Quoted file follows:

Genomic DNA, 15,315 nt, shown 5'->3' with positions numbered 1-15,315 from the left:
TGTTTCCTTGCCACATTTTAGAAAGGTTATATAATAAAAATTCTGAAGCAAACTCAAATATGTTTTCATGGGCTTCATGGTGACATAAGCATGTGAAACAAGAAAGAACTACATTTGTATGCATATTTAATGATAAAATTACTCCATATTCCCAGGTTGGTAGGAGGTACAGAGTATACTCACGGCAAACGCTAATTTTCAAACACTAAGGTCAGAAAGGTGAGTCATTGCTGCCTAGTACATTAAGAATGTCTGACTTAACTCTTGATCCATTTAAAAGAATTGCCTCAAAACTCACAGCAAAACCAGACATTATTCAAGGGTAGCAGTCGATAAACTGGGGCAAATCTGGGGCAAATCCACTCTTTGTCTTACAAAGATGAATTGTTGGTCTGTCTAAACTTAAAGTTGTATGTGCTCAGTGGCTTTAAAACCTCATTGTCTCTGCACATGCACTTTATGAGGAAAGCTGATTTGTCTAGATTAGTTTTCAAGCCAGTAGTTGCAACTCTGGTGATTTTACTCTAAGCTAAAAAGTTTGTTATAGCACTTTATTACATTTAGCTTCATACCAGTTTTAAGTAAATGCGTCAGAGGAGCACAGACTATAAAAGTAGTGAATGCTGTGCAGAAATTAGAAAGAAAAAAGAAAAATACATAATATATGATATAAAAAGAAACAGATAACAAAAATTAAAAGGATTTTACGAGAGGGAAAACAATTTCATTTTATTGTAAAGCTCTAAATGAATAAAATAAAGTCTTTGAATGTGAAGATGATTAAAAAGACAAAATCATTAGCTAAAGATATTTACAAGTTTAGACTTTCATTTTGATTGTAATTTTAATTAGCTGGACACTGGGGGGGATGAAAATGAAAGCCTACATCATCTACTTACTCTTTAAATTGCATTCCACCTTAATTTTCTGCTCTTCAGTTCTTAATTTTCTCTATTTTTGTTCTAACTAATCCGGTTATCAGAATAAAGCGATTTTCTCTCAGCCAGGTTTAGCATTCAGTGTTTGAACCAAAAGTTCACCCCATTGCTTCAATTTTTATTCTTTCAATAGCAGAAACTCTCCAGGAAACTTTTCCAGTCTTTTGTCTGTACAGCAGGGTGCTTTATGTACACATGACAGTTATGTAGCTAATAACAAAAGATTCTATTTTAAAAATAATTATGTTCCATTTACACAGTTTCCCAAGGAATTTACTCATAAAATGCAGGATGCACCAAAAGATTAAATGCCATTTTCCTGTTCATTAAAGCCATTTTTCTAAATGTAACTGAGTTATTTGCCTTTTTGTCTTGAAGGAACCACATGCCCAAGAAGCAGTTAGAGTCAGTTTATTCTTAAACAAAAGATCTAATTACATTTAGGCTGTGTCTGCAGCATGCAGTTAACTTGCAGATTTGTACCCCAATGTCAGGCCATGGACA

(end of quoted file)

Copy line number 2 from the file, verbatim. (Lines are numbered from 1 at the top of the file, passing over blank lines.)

TGTTTCCTTGCCACATTTTAGAAAGGTTATATAATAAAAATTCTGAAGCAAACTCAAATATGTTTTCATGGGCTTCATGGTGACATAAGCATGTGAAACAAGAAAGAACTACATTTGTATGCATATTTAATGATAAAATTACTCCATATTCCCAGGTTGGTAGGAGGTACAGAGTATACTCACGGCAAACGCTAATTTTCAAACACTAAGGTCAGAAAGGTGAGTCATTGCTGCCTAGTACATTAAGAATGTCTGACTTAACTCTTGATCCATTTAAAAGAATTGCCTCAAAACTCACAGCAAAACCAGACATTATTCAAGGGTAGCAGTCGATAAACTGGGGCAAATCTGGGGCAAATCCACTCTTTGTCTTACAAAGATGAATTGTTGGTCTGTCTAAACTTAAAGTTGTATGTGCTCAGTGGCTTTAAAACCTCATTGTCTCTGCACATGCACTTTATGAGGAAAGCTGATTTGTCTAGATTAGTTTTCAAGCCAGTAGTTGCAACTCTGGTGATTTTACTCTAAGCTAAAAAGTTTGTTATAGCACTTTATTACATTTAGCTTCATACCAGTTTTAAGTAAATGCGTCAGAGGAGCACAGACTATAAAAGTAGTGAATGCTGTGCAGAAATTAGAAAGAAAAAAGAAAAATACATAATATATGATATAAAAAGAAACAGATAACAAAAATTAAAAGGATTTTACGAGAGGGAAAACAATTTCATTTTATTGTAAAGCTCTAAATGAATAAAATAAAGTCTTTGAATGTGAAGATGATTAAAAAGACAAAATCATTAGCTAAAGATATTTACAAGTTTAGACTTTCATTTTGATTGTAATTTTAATTAGCTGGACACTGGGGGGGATGAAAATGAAAGCCTACATCATCTACTTACTCTTTAAATTGCATTCCACCTTAATTTTCTGCTCTTCAGTTCTTAATTTTCTCTATTTTTGTTCTAACTAATCCGGTTATCAGAATAAAGCGATTTTCTCTCAGCCAGGTTTAGCATTCAGTGTTTGAACCAAAAGTTCACCCCATTGCTTCAATTTTTATTCTTTCAATAGCAGAAACTCTCCAGGAAACTTTTCCAGTCTTTTGTCTGTACAGCAGGGTGCTTTATGTACACATGACAGTTATGTAGCTAATAACAAAAGATTCTATTTTAAAAATAATTATGTTCCATTTACACAGTTTCCCAAGGAATTTACTCATAAAATGCAGGATGCACCAAAAGATTAAATGCCATTTTCCTGTTCATTAAAGCCATTTTTCTAAATGTAACTGAGTTATTTGCCTTTTTGTCTTGAAGGAACCACATGCCCAAGAAGCAGTTAGAGTCAGTTTATTCTTAAACAAAAGATCTAATTACATTTAGGCTGTGTCTGCAGCATGCAGTTAACTTGCAGATTTGTACCCCAATGTCAGGCCATGGACA